Where did the Victualling crew eat?


Riley Gardner
Jan 14, 2015
New Mexico, USA
I know the question has been asked before, but I have to take another aim at this. General narrative is that because this department didn't have a mess, they would go into the pantries and get whatever they could get.

Yet in "Guide to the Crew of the Titanic" by Gunter Babler, he mentions this may be more unlikely. To quote: "The Victualling Department made up around 56 percent of the total crew. That all workers of this section fed on the leftovers of the upper-class passengers is unthinkable, since in that case more high-value food would have had to be carried. It is possible that, after the passengers had dined, the crew took over the dining rooms and ate there, but that would have meant 'driving out' first-class passengers. This would leave one imagining crew members waiting outside the dining room ravenously hungry until it cleared. It is inconceivable that the saloons stewards waited to lay placed for the crew after a long day and, furthermore, there would have had to been separate crockery." (153).

He continues: "It is more probable that the Victualling Department (presumably in two groups one after the other) used the third-class dining room. That would make sense of having the meals prepared in third class, and in reality the crew's food would have resembled that of third class more than the higher classes. It would seem feasible that these large groups of staff had fixed mealtimes before or after the passengers, allowing the use of cheaper and more sturdy crockery, and nobody would have had been disturbed" (153).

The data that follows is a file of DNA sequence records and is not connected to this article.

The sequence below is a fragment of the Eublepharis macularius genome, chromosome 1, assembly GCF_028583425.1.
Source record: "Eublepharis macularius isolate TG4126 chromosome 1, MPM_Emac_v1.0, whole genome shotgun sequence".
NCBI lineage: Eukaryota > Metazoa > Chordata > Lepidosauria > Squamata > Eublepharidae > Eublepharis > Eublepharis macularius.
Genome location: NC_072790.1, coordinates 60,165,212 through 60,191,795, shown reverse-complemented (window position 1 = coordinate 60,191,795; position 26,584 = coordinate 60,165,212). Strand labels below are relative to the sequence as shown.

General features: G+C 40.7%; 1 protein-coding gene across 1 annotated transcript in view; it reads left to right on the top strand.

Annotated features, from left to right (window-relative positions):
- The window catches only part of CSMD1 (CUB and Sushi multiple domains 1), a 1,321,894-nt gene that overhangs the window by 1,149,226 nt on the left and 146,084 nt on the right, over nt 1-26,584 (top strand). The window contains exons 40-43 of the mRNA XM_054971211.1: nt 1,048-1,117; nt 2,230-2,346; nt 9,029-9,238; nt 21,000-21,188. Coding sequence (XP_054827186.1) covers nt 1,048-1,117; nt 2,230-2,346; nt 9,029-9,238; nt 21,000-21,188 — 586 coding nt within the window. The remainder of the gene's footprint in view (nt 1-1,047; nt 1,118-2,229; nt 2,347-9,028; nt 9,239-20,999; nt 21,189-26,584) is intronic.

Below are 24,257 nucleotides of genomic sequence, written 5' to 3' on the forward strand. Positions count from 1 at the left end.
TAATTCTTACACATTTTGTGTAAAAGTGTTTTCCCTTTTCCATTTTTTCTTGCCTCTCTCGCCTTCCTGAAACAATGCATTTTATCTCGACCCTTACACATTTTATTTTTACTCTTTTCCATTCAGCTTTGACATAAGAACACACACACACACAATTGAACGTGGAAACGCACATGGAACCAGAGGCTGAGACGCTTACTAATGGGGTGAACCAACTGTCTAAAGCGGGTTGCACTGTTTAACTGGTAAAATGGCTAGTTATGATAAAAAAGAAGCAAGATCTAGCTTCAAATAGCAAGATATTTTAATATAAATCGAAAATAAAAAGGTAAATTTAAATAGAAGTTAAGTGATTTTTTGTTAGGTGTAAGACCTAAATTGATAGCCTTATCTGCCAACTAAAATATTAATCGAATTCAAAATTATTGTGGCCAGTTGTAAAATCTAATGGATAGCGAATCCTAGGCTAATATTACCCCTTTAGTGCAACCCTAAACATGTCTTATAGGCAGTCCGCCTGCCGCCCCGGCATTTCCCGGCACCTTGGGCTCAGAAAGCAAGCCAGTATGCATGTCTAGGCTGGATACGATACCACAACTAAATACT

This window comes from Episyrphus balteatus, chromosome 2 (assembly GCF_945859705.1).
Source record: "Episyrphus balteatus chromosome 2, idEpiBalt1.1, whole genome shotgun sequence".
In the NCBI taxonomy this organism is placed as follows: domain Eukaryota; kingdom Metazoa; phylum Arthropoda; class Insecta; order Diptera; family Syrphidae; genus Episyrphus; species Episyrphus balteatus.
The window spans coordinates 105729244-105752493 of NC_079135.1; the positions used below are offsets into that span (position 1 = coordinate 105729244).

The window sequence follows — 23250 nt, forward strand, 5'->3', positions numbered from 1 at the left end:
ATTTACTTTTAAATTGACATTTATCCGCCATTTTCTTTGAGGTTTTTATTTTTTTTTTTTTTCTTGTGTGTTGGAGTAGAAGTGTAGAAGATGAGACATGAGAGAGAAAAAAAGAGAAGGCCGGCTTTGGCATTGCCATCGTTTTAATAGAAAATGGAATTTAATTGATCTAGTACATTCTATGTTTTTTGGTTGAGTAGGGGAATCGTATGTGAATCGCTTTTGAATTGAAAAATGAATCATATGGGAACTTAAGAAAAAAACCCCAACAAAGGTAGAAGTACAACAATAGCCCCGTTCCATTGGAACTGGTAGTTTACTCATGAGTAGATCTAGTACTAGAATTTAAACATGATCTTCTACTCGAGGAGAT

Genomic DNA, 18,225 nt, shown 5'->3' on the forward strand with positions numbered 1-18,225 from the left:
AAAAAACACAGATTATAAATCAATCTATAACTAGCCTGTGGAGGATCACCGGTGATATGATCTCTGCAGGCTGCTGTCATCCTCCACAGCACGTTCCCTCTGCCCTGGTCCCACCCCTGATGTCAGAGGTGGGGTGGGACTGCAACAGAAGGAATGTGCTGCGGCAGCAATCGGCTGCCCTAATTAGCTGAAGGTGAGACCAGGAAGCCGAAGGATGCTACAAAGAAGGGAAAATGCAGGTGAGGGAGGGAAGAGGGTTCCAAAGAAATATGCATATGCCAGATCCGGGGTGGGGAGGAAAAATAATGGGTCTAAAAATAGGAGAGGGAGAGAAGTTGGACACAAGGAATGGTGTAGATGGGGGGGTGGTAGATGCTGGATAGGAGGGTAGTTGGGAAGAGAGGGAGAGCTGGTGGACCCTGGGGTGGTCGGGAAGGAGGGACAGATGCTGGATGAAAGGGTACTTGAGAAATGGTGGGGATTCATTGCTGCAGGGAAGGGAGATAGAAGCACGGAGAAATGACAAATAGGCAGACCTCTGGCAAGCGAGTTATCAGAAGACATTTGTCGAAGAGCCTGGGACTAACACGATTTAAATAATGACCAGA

Hence why I'm curious now. In addition close access to their quarters made this click in my mind. And it seems more logical than simply "getting what you can" from the pantries, especially if the kitchen staff were in the midst of work and had to stop to make meals for crew. And given a few hundred workers, it is likely that someone in that group would've not been eating regularly - which would bring down job performance and crew moral.

So if it was so important to add infrastructure to ensure literally every other department ate, WSL certainly saw that as important - but not important for the people in direct contact with the passengers? It seems unlikely, so letting crew eat in the Third Class Saloon makes sense to me. Anyone have any thoughts on this?
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Dave Gittins

Mar 16, 2000
According to stewardess Violet Jessop, writing of Olympic, the stewards ate "standing in any available corner of a greasy pantry, amid steamy smells and nauseating, grease-strewn decks, eaten in the quickest possible time in order to get away."
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